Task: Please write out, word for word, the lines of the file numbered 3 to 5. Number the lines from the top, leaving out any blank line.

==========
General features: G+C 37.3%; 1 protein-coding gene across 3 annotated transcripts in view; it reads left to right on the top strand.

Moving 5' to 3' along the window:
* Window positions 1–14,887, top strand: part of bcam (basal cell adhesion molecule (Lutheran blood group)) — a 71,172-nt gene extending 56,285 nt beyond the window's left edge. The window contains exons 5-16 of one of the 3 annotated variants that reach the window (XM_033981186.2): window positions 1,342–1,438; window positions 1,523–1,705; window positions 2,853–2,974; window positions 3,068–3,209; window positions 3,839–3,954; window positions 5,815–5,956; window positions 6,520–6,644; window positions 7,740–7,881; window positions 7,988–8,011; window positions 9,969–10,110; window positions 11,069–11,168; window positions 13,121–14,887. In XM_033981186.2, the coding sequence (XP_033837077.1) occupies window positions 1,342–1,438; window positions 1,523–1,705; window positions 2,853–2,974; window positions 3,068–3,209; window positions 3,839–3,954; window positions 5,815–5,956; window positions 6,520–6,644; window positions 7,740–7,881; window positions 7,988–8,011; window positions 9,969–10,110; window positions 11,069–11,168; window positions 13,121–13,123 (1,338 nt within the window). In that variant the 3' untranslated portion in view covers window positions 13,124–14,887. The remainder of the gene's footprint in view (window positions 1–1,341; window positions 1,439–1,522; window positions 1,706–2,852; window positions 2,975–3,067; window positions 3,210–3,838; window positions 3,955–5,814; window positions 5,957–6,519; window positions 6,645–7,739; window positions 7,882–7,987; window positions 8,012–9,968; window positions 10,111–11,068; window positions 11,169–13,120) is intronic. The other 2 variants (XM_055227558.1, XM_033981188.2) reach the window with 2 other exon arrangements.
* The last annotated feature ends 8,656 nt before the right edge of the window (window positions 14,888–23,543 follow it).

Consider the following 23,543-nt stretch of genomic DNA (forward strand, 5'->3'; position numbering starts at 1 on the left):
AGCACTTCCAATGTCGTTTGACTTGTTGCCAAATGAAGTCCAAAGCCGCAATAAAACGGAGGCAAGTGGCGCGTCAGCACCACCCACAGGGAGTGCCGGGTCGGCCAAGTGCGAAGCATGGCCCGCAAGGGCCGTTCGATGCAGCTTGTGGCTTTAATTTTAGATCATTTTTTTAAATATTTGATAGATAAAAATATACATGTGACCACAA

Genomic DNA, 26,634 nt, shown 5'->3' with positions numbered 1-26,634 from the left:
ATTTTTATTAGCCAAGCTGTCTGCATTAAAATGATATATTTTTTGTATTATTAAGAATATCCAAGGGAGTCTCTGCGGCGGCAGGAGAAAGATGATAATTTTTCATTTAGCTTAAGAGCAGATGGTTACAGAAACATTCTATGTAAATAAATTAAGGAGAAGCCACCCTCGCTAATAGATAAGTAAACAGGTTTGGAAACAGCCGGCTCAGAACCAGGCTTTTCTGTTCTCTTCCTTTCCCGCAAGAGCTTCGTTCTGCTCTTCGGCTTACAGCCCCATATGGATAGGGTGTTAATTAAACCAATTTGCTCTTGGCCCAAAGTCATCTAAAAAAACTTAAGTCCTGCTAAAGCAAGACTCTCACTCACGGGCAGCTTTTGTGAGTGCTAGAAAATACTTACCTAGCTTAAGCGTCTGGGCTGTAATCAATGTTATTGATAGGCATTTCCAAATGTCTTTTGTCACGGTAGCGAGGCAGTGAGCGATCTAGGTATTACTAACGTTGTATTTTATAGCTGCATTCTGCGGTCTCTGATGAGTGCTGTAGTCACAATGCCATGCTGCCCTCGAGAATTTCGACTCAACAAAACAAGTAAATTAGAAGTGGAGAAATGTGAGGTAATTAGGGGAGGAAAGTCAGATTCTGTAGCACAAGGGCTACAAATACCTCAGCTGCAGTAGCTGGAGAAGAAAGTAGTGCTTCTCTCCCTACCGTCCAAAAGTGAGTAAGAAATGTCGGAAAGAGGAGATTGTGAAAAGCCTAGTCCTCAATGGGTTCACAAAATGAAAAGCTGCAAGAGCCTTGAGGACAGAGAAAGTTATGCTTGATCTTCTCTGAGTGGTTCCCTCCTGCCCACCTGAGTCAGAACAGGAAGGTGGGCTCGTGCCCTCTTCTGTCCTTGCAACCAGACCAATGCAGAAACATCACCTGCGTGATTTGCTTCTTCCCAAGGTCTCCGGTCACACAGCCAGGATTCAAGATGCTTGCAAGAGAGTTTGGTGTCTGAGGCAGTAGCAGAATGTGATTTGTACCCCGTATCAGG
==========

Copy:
* Window positions 1–14,887, top strand: part of bcam (basal cell adhesion molecule (Lutheran blood group)) — a 71,172-nt gene extending 56,285 nt beyond the window's left edge. The window contains exons 5-16 of one of the 3 annotated variants that reach the window (XM_033981186.2): window positions 1,342–1,438; window positions 1,523–1,705; window positions 2,853–2,974; window positions 3,068–3,209; window positions 3,839–3,954; window positions 5,815–5,956; window positions 6,520–6,644; window positions 7,740–7,881; window positions 7,988–8,011; window positions 9,969–10,110; window positions 11,069–11,168; window positions 13,121–14,887. In XM_033981186.2, the coding sequence (XP_033837077.1) occupies window positions 1,342–1,438; window positions 1,523–1,705; window positions 2,853–2,974; window positions 3,068–3,209; window positions 3,839–3,954; window positions 5,815–5,956; window positions 6,520–6,644; window positions 7,740–7,881; window positions 7,988–8,011; window positions 9,969–10,110; window positions 11,069–11,168; window positions 13,121–13,123 (1,338 nt within the window). In that variant the 3' untranslated portion in view covers window positions 13,124–14,887. The remainder of the gene's footprint in view (window positions 1–1,341; window positions 1,439–1,522; window positions 1,706–2,852; window positions 2,975–3,067; window positions 3,210–3,838; window positions 3,955–5,814; window positions 5,957–6,519; window positions 6,645–7,739; window positions 7,882–7,987; window positions 8,012–9,968; window positions 10,111–11,068; window positions 11,169–13,120) is intronic. The other 2 variants (XM_055227558.1, XM_033981188.2) reach the window with 2 other exon arrangements.
* The last annotated feature ends 8,656 nt before the right edge of the window (window positions 14,888–23,543 follow it).

Consider the following 23,543-nt stretch of genomic DNA (forward strand, 5'->3'; position numbering starts at 1 on the left):